The funny thing is that now I am taking heat for not wrapping up as fast as the other loaders. Actually verifying route IDs, loading stop-for-stop, etc. takes time, and management does not understand that. Management actually spouts nonsense to me about having to load 240 packages per hour and getting no misloads. I tell them that they cannot have it both ways. If they keep acting like children and want everything, they will end up with nothing.

    The moral of the story is to actually verify every single package against the placard in the truck. Now, you may be thinking that this is redundant, because once you are in the right truck, you will not magically teleport out of it into another one, but verifying every single package against the placard forces you to pay attention. If you simply do this, you will have no misloads. Management likes to chalk up misloads to "human error" when there a couple of them, but the simple fact is that it is not "human error", it is being rushed to meet production and the resultant failure to verify packages correctly that causes misloads.

    Management will no doubt give you trouble for not wrapping up on time, but as long as you have no misloads you can show them your rationale for not wrapping up on time, namely that you are following the methods the way you are supposed to.
  12. Anonymous 10

    Anonymous 10 Guest

    Ask to be a unloader.
  13. Justaname

    Justaname Member

    This is the perfect method. When the flows heavy, stack outside the right truck. When it slows down load em up
  14. barnyard

    barnyard KTM rider Staff Member

    How long have you been a preloader???

    Some get better with time, some never quite get the hang of it. I do think that some of what makes a better preloader is one that knows when to turn the belt off and can stand up to a manager that asks why they turned the belt off.

    From what I have seen and my experience is that preloaders have more pressure than any other work group at UPS. It is almost impossible for preload to make the numbers so the PT supes are under extreme pressure to make it work and be accurate. At my center, the unload routinely makes their numbers and if the preload does, it is a rare, rare occasion.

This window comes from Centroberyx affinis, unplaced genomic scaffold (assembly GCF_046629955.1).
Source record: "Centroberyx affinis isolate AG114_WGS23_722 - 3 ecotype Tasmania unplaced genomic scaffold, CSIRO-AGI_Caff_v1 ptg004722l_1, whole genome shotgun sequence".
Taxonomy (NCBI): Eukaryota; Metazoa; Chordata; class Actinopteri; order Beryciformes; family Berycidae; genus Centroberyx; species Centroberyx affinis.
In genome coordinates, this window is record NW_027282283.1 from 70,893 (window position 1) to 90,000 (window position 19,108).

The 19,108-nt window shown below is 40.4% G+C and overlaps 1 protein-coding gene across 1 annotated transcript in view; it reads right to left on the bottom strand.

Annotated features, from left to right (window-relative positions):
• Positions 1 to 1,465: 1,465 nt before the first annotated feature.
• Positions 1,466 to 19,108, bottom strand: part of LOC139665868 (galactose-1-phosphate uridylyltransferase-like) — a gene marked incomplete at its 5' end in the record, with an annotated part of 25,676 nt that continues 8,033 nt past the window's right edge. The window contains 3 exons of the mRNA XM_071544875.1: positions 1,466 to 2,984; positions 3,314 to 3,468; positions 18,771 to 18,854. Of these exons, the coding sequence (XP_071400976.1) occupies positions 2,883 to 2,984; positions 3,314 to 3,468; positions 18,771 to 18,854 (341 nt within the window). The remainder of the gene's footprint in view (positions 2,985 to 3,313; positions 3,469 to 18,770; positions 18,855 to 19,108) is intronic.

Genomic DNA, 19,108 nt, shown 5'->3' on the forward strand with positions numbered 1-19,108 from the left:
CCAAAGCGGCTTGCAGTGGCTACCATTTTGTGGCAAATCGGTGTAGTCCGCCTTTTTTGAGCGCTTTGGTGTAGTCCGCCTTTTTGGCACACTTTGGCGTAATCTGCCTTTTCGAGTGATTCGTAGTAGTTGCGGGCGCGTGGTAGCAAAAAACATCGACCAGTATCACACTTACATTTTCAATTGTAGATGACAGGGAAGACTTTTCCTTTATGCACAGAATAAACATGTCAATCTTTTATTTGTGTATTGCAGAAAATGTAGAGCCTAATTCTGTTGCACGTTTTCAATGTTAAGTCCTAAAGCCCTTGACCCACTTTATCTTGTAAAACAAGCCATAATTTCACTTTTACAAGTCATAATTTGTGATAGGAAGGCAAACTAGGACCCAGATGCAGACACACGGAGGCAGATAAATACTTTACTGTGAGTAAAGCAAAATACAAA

15. NY11725

    NY11725 New Member

    I'm a pick off on my belt, and this one loader thinks its my job to cut the belt, and climb down from the pick off to break a jam on the bottom belt. There are 4 loaders, and just one pick off, but he just doesn't get it. All he does is complain and complain about the 2 or 3 missorts he gets from me out of the 3000 boxes I sort through a night, not to mention my dead chute is full at least 2 times a night. The way I see it is, he should be GRATEFUL he only got 2 or 3. I hate that guy, I am so close to filing a grievance against him because it's a every day thing. It's either he complains about a missort, or complains to me to break a jam. So annoying.

    anyway, to answer the OP

    Just learn the sort better. Check the small state instead of the big state, since usually the smaller part of the label is the correct one. For example... we can have a 334 small, and a 339 big that will go to hialeah, or a 334 big with a 349 small which would go to orlando. Just make sure you carefully check the label
  16. DS

    DS Fenderbender

    As long as the belt is clean at wrap it all looks good on paper.
    From there on it's your ass.Why not do both? Look at the car# first,
    follow the methods,talk to the driver before he leaves,let him know
    about any questionable pkgs that you know of.
  17. Dracula

    Dracula Package Car is cake compared to this...

    Turn off the oxygen in the preload office....
  18. ymelord

    ymelord Active Member

    Hit the nail on the bubblehead, you are exactly right. I have drank gallons of beer having this discussion with other drivers. Who am I to argue with such intelligent supervisors, the real money to be made is using the proper methods inserting my key into the switch, saving .02 second at each stop.(yes I still have keys, probably because I am so fast)
  19. barnyard

    barnyard KTM rider Staff Member

    Driver's day are made and broke by preloaders. UPS has to have run the numbers enough to see that.
  20. menotyou

    menotyou bella amicizia

    Those are the problem.